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Table of contents

Step 1: return to your thesis, step 2: review your main points, step 3: show why it matters, what shouldn’t go in the conclusion, more examples of essay conclusions, other interesting articles, frequently asked questions about writing an essay conclusion.

To begin your conclusion, signal that the essay is coming to an end by returning to your overall argument.

Don’t just repeat your thesis statement —instead, try to rephrase your argument in a way that shows how it has been developed since the introduction.

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Next, remind the reader of the main points that you used to support your argument.

Avoid simply summarizing each paragraph or repeating each point in order; try to bring your points together in a way that makes the connections between them clear. The conclusion is your final chance to show how all the paragraphs of your essay add up to a coherent whole.

To wrap up your conclusion, zoom out to a broader view of the topic and consider the implications of your argument. For example:

  • Does it contribute a new understanding of your topic?
  • Does it raise new questions for future study?
  • Does it lead to practical suggestions or predictions?
  • Can it be applied to different contexts?
  • Can it be connected to a broader debate or theme?

Whatever your essay is about, the conclusion should aim to emphasize the significance of your argument, whether that’s within your academic subject or in the wider world.

Try to end with a strong, decisive sentence, leaving the reader with a lingering sense of interest in your topic.

The easiest way to improve your conclusion is to eliminate these common mistakes.

Don’t include new evidence

Any evidence or analysis that is essential to supporting your thesis statement should appear in the main body of the essay.

The conclusion might include minor pieces of new information—for example, a sentence or two discussing broader implications, or a quotation that nicely summarizes your central point. But it shouldn’t introduce any major new sources or ideas that need further explanation to understand.

Don’t use “concluding phrases”

Avoid using obvious stock phrases to tell the reader what you’re doing:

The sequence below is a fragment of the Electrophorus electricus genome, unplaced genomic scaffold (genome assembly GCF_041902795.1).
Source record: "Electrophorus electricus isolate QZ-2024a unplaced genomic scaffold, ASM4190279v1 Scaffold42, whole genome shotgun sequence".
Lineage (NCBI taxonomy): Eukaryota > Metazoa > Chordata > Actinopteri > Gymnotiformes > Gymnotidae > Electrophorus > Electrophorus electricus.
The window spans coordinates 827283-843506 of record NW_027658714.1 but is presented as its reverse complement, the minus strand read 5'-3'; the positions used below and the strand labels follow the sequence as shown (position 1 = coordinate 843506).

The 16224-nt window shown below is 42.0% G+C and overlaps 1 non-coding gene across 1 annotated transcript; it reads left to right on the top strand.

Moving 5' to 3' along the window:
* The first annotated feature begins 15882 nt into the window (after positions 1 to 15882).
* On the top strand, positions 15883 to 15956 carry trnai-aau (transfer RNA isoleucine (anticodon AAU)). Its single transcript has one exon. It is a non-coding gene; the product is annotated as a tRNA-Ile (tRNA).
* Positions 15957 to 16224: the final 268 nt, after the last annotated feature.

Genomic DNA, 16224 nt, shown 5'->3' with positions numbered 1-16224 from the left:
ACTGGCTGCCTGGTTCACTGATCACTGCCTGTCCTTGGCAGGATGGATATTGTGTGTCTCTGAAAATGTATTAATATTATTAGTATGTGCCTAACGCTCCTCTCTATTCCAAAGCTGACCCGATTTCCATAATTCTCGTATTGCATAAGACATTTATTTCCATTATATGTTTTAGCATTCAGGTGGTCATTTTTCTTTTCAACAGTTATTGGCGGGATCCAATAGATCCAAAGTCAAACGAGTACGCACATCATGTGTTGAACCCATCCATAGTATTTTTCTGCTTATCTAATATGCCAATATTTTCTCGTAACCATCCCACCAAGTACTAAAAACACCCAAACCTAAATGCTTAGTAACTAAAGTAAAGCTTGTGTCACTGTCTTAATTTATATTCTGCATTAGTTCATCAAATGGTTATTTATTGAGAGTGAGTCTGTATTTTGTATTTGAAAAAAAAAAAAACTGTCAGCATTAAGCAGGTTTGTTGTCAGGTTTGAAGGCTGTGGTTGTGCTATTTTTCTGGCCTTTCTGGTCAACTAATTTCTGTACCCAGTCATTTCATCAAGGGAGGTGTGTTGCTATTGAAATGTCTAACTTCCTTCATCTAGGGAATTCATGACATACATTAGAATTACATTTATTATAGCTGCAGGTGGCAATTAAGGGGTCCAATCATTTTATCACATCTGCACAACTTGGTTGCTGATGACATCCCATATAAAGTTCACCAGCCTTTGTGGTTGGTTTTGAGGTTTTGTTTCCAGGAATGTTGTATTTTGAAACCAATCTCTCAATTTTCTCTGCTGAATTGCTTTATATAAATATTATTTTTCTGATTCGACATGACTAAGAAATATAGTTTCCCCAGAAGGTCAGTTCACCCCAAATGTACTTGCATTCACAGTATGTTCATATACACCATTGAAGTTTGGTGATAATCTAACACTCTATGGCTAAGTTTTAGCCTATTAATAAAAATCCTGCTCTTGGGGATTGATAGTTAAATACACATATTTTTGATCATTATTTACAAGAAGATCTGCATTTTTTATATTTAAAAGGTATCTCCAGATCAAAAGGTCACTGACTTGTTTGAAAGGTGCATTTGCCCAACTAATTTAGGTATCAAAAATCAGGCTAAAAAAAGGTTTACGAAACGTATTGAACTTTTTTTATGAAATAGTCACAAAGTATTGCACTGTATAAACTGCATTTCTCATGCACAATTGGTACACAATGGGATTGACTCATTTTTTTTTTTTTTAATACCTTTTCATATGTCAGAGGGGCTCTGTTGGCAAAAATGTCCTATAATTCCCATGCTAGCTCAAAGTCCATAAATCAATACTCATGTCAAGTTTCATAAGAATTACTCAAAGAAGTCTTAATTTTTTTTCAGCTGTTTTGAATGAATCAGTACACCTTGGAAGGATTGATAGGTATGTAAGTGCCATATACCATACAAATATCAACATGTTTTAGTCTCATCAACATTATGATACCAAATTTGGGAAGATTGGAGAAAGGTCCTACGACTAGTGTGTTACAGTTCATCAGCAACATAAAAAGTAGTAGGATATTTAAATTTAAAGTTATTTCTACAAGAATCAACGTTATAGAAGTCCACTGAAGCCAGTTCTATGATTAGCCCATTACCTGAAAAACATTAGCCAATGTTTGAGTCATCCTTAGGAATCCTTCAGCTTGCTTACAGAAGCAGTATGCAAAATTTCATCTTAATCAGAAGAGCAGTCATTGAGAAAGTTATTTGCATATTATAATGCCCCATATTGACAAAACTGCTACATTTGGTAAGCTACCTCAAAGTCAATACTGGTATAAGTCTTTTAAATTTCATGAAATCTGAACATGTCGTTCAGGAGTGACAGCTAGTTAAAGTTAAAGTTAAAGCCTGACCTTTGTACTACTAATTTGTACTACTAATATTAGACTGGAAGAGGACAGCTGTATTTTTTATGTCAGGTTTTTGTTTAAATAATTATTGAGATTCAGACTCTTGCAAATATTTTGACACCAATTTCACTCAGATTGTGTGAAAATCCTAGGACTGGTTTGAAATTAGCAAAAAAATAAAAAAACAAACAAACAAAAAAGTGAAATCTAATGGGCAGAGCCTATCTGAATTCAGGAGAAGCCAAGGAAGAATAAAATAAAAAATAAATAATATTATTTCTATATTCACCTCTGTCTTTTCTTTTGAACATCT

• “In conclusion…”
  • “To sum up…”

These phrases aren’t forbidden, but they can make your writing sound weak. By returning to your main argument, it will quickly become clear that you are concluding the essay—you shouldn’t have to spell it out.

Don’t undermine your argument

Avoid using apologetic phrases that sound uncertain or confused:

  • “This is just one approach among many.”
  • “There are good arguments on both sides of this issue.”
  • “There is no clear answer to this problem.”

Even if your essay has explored different points of view, your own position should be clear. There may be many possible approaches to the topic, but you want to leave the reader convinced that yours is the best one!

  • Argumentative
  • Literary analysis

This conclusion is taken from an argumentative essay about the internet’s impact on education. It acknowledges the opposing arguments while taking a clear, decisive position.

The internet has had a major positive impact on the world of education; occasional pitfalls aside, its value is evident in numerous applications. The future of teaching lies in the possibilities the internet opens up for communication, research, and interactivity. As the popularity of distance learning shows, students value the flexibility and accessibility offered by digital education, and educators should fully embrace these advantages. The internet’s dangers, real and imaginary, have been documented exhaustively by skeptics, but the internet is here to stay; it is time to focus seriously on its potential for good.

This conclusion is taken from a short expository essay that explains the invention of the printing press and its effects on European society. It focuses on giving a clear, concise overview of what was covered in the essay.

The invention of the printing press was important not only in terms of its immediate cultural and economic effects, but also in terms of its major impact on politics and religion across Europe. In the century following the invention of the printing press, the relatively stationary intellectual atmosphere of the Middle Ages gave way to the social upheavals of the Reformation and the Renaissance. A single technological innovation had contributed to the total reshaping of the continent.

This conclusion is taken from a literary analysis essay about Mary Shelley’s Frankenstein . It summarizes what the essay’s analysis achieved and emphasizes its originality.

By tracing the depiction of Frankenstein through the novel’s three volumes, I have demonstrated how the narrative structure shifts our perception of the character. While the Frankenstein of the first volume is depicted as having innocent intentions, the second and third volumes—first in the creature’s accusatory voice, and then in his own voice—increasingly undermine him, causing him to appear alternately ridiculous and vindictive. Far from the one-dimensional villain he is often taken to be, the character of Frankenstein is compelling because of the dynamic narrative frame in which he is placed. In this frame, Frankenstein’s narrative self-presentation responds to the images of him we see from others’ perspectives. This conclusion sheds new light on the novel, foregrounding Shelley’s unique layering of narrative perspectives and its importance for the depiction of character.